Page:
Tuesday, February 13, 2007

albert camus

"And from the ends of the earth, across thousands of miles of land and sea, kindly, well meaning speakers tried to voice their fellow-feeling, and indeed did so, but at the same time proved the utter incapacity of every man truly to share in suffering that he cannot see"

""In fact, like our fellow citizens, Rieux was caught off his guard, and we should understand his hesitations in the light of the this fact; and similarily understand how he was torn between conflicting fears and confidence. When a war breaks out, people say: "It's too stupid, it can't last long." But though a war may well be "too stupid, " that doesn't prevent its lasting. Stupidity has a knack of getting in its way; as we should see if we were not always so much wrapped up in ourselves.
In this respect our townsfolk were like everybody else, wrapped up in themselves; in other words they were humanists: they disbelieved in pestilences. A pestilence isn't a thing made to man's measure; therefore we tell ourselves that pestilence is a mere bogy for the mind, a bad dream that will pass away. But it doesn't pass away and, from one bad dream to another, it is men who pass away and the humanists are the first of all, because they haven't taken thier precautions. Our townsfolk were not more to blame than others; they forgot to be modest, that was all, and thought that everything still was possible for them; which presupposed that pestilences were impossible. They went on doing business, arranged for journeys, and formed views. How should they have given a thought to anything like plague, which rules out any future, cancels journeys, silences the exchange of views. They fancied themselves free, and no one will ever be free as long as their are pestilences."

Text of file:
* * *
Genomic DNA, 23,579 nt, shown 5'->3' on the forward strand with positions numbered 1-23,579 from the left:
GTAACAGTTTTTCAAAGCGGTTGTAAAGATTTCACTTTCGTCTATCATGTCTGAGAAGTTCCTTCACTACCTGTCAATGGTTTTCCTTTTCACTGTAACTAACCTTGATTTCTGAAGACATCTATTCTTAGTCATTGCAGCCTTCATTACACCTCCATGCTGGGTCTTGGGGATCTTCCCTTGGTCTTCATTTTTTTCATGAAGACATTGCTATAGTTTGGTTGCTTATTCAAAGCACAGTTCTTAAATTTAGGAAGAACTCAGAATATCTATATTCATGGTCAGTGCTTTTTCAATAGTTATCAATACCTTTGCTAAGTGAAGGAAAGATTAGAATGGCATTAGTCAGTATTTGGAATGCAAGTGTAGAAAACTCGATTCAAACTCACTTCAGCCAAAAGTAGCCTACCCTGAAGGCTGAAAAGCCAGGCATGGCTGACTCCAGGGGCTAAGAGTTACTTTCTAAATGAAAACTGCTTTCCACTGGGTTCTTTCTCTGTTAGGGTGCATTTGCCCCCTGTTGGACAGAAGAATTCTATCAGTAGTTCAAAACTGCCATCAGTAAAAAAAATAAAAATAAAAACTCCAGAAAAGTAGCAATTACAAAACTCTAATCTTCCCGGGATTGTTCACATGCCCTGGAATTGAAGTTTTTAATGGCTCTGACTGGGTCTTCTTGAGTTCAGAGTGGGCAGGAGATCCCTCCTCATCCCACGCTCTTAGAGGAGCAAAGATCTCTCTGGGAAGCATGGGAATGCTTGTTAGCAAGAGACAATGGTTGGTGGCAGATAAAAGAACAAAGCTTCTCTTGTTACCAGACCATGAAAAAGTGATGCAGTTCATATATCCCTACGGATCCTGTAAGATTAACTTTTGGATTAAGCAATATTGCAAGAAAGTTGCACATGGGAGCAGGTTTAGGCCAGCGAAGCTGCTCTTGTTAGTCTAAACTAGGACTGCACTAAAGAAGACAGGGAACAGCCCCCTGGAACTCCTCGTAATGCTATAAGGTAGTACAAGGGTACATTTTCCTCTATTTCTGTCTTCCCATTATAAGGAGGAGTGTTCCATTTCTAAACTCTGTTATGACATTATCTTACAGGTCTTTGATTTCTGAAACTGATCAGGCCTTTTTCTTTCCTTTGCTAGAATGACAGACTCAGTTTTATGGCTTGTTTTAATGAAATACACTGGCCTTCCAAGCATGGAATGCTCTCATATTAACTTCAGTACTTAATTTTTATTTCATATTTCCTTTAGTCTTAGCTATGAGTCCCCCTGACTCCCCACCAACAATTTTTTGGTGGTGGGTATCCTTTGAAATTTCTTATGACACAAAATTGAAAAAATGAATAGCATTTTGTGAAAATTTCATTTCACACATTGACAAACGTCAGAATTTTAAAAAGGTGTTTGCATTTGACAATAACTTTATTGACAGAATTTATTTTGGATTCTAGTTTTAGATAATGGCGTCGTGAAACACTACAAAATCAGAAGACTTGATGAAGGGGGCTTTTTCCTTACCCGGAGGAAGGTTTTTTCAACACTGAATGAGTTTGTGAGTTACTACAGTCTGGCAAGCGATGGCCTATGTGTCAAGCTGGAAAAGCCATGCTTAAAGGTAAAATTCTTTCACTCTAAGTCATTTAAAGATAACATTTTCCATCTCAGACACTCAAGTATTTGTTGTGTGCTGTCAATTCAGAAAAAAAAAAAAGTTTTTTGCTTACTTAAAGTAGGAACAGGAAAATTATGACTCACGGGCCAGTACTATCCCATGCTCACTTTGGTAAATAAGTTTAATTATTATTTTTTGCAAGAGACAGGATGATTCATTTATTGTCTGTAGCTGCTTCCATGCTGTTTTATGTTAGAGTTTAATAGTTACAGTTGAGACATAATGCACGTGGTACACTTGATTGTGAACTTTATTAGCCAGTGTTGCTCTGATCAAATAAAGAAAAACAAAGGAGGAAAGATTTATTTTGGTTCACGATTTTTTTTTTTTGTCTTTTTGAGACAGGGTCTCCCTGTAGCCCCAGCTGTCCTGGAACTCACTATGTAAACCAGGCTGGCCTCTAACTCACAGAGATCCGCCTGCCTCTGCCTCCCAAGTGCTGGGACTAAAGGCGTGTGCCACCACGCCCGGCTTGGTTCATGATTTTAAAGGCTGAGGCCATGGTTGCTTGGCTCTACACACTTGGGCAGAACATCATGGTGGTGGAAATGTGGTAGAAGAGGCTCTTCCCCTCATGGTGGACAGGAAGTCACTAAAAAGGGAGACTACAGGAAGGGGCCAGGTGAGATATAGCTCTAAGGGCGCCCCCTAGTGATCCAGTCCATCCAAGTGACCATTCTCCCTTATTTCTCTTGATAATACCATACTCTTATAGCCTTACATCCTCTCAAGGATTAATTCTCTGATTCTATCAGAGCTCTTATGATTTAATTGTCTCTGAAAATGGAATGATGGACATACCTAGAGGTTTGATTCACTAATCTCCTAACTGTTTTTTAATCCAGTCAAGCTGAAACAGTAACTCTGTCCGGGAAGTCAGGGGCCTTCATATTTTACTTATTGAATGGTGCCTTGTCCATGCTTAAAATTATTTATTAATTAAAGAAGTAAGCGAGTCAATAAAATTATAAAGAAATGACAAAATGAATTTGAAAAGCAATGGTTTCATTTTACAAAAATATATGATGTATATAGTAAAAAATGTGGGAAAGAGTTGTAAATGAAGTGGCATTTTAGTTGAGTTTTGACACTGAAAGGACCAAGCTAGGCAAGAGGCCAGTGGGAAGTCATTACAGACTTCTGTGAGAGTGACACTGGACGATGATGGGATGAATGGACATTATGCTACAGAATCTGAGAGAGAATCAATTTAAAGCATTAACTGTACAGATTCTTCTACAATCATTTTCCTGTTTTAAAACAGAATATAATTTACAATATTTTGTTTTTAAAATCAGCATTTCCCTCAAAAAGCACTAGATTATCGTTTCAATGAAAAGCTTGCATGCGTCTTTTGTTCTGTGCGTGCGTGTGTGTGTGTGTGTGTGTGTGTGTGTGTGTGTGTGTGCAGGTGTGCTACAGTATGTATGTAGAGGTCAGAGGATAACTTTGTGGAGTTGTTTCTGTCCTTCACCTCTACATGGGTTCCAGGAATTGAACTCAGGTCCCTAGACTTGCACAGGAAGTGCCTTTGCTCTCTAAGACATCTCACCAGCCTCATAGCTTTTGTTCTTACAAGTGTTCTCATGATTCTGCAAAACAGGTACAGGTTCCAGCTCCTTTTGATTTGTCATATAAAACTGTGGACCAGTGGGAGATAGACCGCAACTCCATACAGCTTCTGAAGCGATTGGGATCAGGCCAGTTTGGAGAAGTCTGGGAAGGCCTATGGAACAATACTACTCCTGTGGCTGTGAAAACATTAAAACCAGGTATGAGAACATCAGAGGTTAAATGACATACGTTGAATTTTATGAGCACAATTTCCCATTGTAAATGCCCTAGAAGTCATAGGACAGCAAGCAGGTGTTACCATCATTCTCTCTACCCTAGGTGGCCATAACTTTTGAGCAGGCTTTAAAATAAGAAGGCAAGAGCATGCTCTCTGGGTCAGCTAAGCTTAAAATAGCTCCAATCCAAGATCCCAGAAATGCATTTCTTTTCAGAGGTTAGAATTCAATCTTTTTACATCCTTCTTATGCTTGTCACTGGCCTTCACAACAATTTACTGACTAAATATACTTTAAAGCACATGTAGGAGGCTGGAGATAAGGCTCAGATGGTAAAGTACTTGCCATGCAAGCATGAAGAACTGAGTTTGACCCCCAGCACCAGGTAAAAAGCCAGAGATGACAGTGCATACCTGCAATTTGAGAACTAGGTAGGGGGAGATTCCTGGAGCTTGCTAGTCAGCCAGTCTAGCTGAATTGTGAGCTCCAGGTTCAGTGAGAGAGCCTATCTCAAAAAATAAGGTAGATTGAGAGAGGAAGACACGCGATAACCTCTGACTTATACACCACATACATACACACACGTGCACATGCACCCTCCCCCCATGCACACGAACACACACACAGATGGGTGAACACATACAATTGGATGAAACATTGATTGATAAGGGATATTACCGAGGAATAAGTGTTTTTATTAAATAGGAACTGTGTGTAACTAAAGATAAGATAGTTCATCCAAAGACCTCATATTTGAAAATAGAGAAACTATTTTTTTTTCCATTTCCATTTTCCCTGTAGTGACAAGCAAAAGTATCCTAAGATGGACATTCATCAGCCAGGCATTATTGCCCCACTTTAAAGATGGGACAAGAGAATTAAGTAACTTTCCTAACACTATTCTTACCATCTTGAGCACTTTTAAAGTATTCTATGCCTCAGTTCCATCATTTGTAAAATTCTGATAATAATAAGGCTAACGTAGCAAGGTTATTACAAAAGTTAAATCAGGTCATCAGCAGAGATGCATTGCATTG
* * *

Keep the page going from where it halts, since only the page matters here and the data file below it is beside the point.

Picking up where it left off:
Blogger Cathryn said...


I don't know what to say.

8:23 PM


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